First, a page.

Regenerating Cotton Solutions

man standing in cotton field
Source: David Johnson

Green America has long called for a large-scale transition from conventional agriculture to a regenerative model that sequesters carbon as we work to reverse the climate crisis. Through our green economy campaigns like Soil SuperHeroes and Climate Victory Gardens, and our Center for Sustainability Solutions’ Soil Carbon Index—the world’s first agricultural standard for soil health—we are leveraging the power of farmers, food companies, scientists, consumers, and other stakeholders to demand change and transform the system.

Regeneration is for every facet of society that involves cultivating the land, and that includes the production of fibers, fuel, and forests. Our Toxic Textiles report uncovered that textiles manufacturing accounts for 20 percent of industrial water pollution and the fast fashion industry is responsible for eight percent of global greenhouse emissions, according to the sustainability metrics company Quantis.

Can you imagine if one of the dominant fibers used to make our clothes was grown with techniques so sustainable and in concert with nature that its production helped the planet? That’s the vision regenerative cotton farming presents to the world.

Memorably called “the fabric of our lives” by the industry, cotton is the most commonly used fabric for clothing in the world, and it grows in over 100 countries and accounts for 2.5 percent of the globe’s cultivated land. Humans have been cultivating cotton for over 7,000 years and its soft, pliable properties have made it popular for clothes. But, unsustainable practices like the use of pesticides, nitrogen-based fertilizers, and genetically modified seeds have contributed to the climate crisis.

Some of the world’s largest cotton-producers are in precarious situations. India, the world’s second largest cotton producer, is experiencing severe water scarcity exacerbated by the cotton industry, according to the Water Footprint Network. And China, the world’s leading cotton producer, is struggling to manage a growing population of mirid bugs—a major pest that has been thriving under the country’s warming temperatures and feasting on cotton.

With a commitment to the soil where cotton grows, we can reverse environmental damage and quell associated threats to communities. By ditching mechanization, pesticides, an chemical fertilizers for no-till methods, animal integration, and composting on an industry-wide scale, we can better protect farmers and reduce chemical pollution. These methods could even quench cotton’s thirst, since nurturing soil health is proven to improve the crop’s water retention.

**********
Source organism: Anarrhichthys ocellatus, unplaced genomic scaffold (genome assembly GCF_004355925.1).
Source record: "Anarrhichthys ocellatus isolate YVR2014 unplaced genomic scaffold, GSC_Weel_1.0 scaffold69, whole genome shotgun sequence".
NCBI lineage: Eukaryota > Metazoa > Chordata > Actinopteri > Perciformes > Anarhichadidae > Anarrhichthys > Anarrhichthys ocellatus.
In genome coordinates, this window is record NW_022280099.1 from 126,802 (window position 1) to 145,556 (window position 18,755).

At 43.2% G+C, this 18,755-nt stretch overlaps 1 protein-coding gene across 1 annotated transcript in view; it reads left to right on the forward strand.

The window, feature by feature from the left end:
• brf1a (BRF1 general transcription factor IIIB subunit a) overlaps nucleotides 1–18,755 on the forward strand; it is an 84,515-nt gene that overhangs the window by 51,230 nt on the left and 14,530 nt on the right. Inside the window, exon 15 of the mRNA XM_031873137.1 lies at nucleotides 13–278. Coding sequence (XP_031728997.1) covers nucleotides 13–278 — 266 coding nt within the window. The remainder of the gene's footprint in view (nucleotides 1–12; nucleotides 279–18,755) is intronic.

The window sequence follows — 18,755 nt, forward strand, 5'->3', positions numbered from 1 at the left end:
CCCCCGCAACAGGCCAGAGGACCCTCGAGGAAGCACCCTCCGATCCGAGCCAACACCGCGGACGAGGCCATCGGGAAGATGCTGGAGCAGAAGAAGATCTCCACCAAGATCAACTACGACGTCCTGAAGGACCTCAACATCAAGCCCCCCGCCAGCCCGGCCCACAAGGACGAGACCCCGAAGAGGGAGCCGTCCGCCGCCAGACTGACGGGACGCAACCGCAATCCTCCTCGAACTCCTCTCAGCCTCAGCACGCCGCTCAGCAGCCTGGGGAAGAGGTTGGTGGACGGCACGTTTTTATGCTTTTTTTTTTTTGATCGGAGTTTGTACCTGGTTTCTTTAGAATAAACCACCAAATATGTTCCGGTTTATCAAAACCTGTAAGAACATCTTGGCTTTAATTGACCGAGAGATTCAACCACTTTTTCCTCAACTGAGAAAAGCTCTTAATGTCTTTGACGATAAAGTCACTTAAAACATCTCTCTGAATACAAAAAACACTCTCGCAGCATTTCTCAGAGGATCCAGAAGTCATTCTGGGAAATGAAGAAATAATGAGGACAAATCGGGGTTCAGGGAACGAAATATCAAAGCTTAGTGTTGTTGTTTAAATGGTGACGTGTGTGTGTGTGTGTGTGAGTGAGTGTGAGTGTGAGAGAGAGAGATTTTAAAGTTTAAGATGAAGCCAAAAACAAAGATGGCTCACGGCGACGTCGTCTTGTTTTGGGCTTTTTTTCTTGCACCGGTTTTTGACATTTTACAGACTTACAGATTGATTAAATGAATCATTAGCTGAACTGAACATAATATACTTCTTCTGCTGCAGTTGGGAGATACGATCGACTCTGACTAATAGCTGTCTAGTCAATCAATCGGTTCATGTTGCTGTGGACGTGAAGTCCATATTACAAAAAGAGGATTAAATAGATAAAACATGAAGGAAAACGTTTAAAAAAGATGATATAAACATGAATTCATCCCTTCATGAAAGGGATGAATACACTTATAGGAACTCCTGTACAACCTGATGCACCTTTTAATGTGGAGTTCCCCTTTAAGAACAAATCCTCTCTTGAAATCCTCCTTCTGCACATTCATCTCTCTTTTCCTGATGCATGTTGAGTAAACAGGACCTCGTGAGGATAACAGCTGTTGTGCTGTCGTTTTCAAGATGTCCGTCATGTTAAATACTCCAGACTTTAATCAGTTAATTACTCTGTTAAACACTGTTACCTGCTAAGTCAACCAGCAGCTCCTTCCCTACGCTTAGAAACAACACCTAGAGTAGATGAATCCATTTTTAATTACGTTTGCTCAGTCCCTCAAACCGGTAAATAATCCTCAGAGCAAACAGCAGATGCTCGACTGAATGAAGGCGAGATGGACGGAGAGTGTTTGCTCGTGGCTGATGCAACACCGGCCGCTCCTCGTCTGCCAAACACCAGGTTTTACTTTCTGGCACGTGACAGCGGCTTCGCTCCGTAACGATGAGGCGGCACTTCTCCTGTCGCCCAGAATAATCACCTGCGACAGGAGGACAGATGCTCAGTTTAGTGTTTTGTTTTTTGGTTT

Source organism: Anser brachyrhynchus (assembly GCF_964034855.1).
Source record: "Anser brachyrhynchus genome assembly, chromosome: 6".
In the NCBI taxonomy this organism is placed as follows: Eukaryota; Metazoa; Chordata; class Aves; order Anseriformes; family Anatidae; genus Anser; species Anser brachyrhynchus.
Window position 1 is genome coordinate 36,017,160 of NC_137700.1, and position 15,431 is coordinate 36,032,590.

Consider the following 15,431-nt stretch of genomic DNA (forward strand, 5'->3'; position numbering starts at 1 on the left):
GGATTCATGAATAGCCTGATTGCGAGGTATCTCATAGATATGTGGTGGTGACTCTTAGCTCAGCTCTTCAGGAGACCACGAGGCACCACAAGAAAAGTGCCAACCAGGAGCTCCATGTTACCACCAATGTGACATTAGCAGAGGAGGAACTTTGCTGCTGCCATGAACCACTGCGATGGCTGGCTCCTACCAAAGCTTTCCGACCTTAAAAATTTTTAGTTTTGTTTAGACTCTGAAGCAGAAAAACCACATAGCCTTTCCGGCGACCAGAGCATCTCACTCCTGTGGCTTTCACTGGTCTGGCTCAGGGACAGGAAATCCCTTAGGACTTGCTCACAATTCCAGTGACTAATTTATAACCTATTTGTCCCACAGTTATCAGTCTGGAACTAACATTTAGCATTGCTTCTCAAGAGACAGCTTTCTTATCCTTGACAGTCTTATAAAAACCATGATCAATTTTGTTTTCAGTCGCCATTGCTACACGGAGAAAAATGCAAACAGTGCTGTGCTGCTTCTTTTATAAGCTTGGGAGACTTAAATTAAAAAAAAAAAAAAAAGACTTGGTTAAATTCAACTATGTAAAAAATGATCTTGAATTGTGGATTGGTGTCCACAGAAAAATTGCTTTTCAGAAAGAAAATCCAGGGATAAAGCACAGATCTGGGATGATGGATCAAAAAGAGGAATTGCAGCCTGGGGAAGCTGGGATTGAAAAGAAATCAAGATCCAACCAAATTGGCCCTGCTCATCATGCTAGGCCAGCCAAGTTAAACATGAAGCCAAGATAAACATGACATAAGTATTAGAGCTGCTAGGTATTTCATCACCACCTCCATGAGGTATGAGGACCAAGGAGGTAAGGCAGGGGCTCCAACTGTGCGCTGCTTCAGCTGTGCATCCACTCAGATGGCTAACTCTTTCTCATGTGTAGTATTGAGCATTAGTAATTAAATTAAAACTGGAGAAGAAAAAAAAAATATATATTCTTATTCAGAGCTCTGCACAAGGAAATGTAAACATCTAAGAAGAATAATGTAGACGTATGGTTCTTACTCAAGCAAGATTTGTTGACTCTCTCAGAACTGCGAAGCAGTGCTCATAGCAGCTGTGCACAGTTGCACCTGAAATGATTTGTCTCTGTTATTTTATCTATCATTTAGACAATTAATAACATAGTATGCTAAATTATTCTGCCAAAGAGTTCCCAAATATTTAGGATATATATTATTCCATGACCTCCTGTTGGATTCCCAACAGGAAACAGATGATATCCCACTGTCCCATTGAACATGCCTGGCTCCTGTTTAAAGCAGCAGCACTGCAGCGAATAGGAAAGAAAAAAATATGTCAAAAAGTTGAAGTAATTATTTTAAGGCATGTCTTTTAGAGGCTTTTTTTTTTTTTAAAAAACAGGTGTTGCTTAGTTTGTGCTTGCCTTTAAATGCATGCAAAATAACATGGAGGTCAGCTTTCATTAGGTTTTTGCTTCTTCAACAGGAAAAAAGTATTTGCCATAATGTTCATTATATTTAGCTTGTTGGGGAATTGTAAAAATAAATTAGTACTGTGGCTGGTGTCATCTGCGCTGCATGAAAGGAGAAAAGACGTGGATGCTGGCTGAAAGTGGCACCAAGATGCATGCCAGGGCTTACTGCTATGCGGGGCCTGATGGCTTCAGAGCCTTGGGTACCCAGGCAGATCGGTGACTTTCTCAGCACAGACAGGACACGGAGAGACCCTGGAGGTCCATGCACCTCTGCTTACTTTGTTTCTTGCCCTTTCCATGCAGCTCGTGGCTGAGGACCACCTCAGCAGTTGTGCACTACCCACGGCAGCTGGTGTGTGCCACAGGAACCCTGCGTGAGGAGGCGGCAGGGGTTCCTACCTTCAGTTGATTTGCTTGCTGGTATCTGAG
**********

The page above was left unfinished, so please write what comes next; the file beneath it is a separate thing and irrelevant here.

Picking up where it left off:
Molecular biologist and California  State University adjunct professor David C. Johnson, Ph.D, has developed an advanced soil health management system  that works for cotton and anything else with roots in the ground, called Biologically Enhanced Agricultural Management (BEAM). This practice replenishes soil microbes in soil that has been degraded through conventional farming methods. Johnson is a member of Green America’s Carbon Farming Network, and is working closely with us on scalinghis solutions.

“The Carbon Farming Innovation Network is engaging with apparel companies and farmers who supply them that are advancing regenerative agriculture,” says Mary Johnson [no relation], director of that network at Green America’s Center for Sustainable Solutions.

Though US apparel companies are still in the earliest stages of bringing regenerative cotton products to market, breakthroughs are happening. In September 2018, The North Face unveiled its Cali Wool Collection, which showcases clothing and accessories produced from regenerative methods on California farms. In 2019, Wrangler announced a new line of denim jeans that, though not grown regeneratively, use 30 percent recycled cotton and eliminate 99 percent of water used in the dyeing process.

Green America looks forward to expanding our work with apparel companies for a regenerative future. To help us jump-start that, reach out to your favorite clothing companies and ask them to adopt the Soil Carbon Index.

From Green American Magazine Issue